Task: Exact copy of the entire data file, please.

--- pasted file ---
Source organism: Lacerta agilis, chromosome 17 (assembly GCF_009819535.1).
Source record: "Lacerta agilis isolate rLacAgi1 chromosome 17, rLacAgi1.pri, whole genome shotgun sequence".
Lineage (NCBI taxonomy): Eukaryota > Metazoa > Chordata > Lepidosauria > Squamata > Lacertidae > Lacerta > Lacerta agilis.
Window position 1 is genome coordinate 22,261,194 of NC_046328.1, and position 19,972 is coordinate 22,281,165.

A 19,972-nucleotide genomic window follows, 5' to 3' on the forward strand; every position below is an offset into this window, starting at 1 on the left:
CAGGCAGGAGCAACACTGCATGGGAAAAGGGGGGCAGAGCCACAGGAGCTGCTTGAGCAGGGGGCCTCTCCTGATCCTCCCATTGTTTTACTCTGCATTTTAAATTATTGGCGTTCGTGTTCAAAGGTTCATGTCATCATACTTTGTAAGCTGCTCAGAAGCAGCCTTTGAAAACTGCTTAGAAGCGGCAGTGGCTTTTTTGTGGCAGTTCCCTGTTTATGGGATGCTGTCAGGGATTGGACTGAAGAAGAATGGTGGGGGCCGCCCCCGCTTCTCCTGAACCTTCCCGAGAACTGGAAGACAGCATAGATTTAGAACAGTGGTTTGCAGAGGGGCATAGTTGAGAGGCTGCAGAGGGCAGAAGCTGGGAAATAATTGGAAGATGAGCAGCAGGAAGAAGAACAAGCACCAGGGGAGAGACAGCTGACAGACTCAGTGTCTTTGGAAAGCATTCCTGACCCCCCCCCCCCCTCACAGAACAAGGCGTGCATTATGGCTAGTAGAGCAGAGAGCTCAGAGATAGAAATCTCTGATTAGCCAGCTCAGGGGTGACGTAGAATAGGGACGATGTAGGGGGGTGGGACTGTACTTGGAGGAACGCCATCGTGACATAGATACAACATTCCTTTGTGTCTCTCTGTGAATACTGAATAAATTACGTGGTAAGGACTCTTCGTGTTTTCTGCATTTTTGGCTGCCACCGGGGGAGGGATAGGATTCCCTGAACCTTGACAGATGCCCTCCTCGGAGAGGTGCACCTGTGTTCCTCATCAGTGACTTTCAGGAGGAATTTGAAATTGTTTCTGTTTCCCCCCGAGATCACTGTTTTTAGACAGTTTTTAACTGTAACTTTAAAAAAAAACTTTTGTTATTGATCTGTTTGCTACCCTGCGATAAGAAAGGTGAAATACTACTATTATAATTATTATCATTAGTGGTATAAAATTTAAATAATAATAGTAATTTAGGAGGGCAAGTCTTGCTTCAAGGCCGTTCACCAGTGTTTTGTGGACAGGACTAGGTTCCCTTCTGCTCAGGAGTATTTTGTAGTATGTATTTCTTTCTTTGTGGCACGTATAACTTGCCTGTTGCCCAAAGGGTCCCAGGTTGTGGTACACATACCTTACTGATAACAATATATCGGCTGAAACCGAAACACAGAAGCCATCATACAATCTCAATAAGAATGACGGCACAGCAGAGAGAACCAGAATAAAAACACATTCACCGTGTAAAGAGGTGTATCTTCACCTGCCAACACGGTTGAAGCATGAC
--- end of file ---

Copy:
Source organism: Lacerta agilis, chromosome 17 (assembly GCF_009819535.1).
Source record: "Lacerta agilis isolate rLacAgi1 chromosome 17, rLacAgi1.pri, whole genome shotgun sequence".
Lineage (NCBI taxonomy): Eukaryota > Metazoa > Chordata > Lepidosauria > Squamata > Lacertidae > Lacerta > Lacerta agilis.
Window position 1 is genome coordinate 22,261,194 of NC_046328.1, and position 19,972 is coordinate 22,281,165.

A 19,972-nucleotide genomic window follows, 5' to 3' on the forward strand; every position below is an offset into this window, starting at 1 on the left:
CAGGCAGGAGCAACACTGCATGGGAAAAGGGGGGCAGAGCCACAGGAGCTGCTTGAGCAGGGGGCCTCTCCTGATCCTCCCATTGTTTTACTCTGCATTTTAAATTATTGGCGTTCGTGTTCAAAGGTTCATGTCATCATACTTTGTAAGCTGCTCAGAAGCAGCCTTTGAAAACTGCTTAGAAGCGGCAGTGGCTTTTTTGTGGCAGTTCCCTGTTTATGGGATGCTGTCAGGGATTGGACTGAAGAAGAATGGTGGGGGCCGCCCCCGCTTCTCCTGAACCTTCCCGAGAACTGGAAGACAGCATAGATTTAGAACAGTGGTTTGCAGAGGGGCATAGTTGAGAGGCTGCAGAGGGCAGAAGCTGGGAAATAATTGGAAGATGAGCAGCAGGAAGAAGAACAAGCACCAGGGGAGAGACAGCTGACAGACTCAGTGTCTTTGGAAAGCATTCCTGACCCCCCCCCCCCCTCACAGAACAAGGCGTGCATTATGGCTAGTAGAGCAGAGAGCTCAGAGATAGAAATCTCTGATTAGCCAGCTCAGGGGTGACGTAGAATAGGGACGATGTAGGGGGGTGGGACTGTACTTGGAGGAACGCCATCGTGACATAGATACAACATTCCTTTGTGTCTCTCTGTGAATACTGAATAAATTACGTGGTAAGGACTCTTCGTGTTTTCTGCATTTTTGGCTGCCACCGGGGGAGGGATAGGATTCCCTGAACCTTGACAGATGCCCTCCTCGGAGAGGTGCACCTGTGTTCCTCATCAGTGACTTTCAGGAGGAATTTGAAATTGTTTCTGTTTCCCCCCGAGATCACTGTTTTTAGACAGTTTTTAACTGTAACTTTAAAAAAAAACTTTTGTTATTGATCTGTTTGCTACCCTGCGATAAGAAAGGTGAAATACTACTATTATAATTATTATCATTAGTGGTATAAAATTTAAATAATAATAGTAATTTAGGAGGGCAAGTCTTGCTTCAAGGCCGTTCACCAGTGTTTTGTGGACAGGACTAGGTTCCCTTCTGCTCAGGAGTATTTTGTAGTATGTATTTCTTTCTTTGTGGCACGTATAACTTGCCTGTTGCCCAAAGGGTCCCAGGTTGTGGTACACATACCTTACTGATAACAATATATCGGCTGAAACCGAAACACAGAAGCCATCATACAATCTCAATAAGAATGACGGCACAGCAGAGAGAACCAGAATAAAAACACATTCACCGTGTAAAGAGGTGTATCTTCACCTGCCAACACGGTTGAAGCATGAC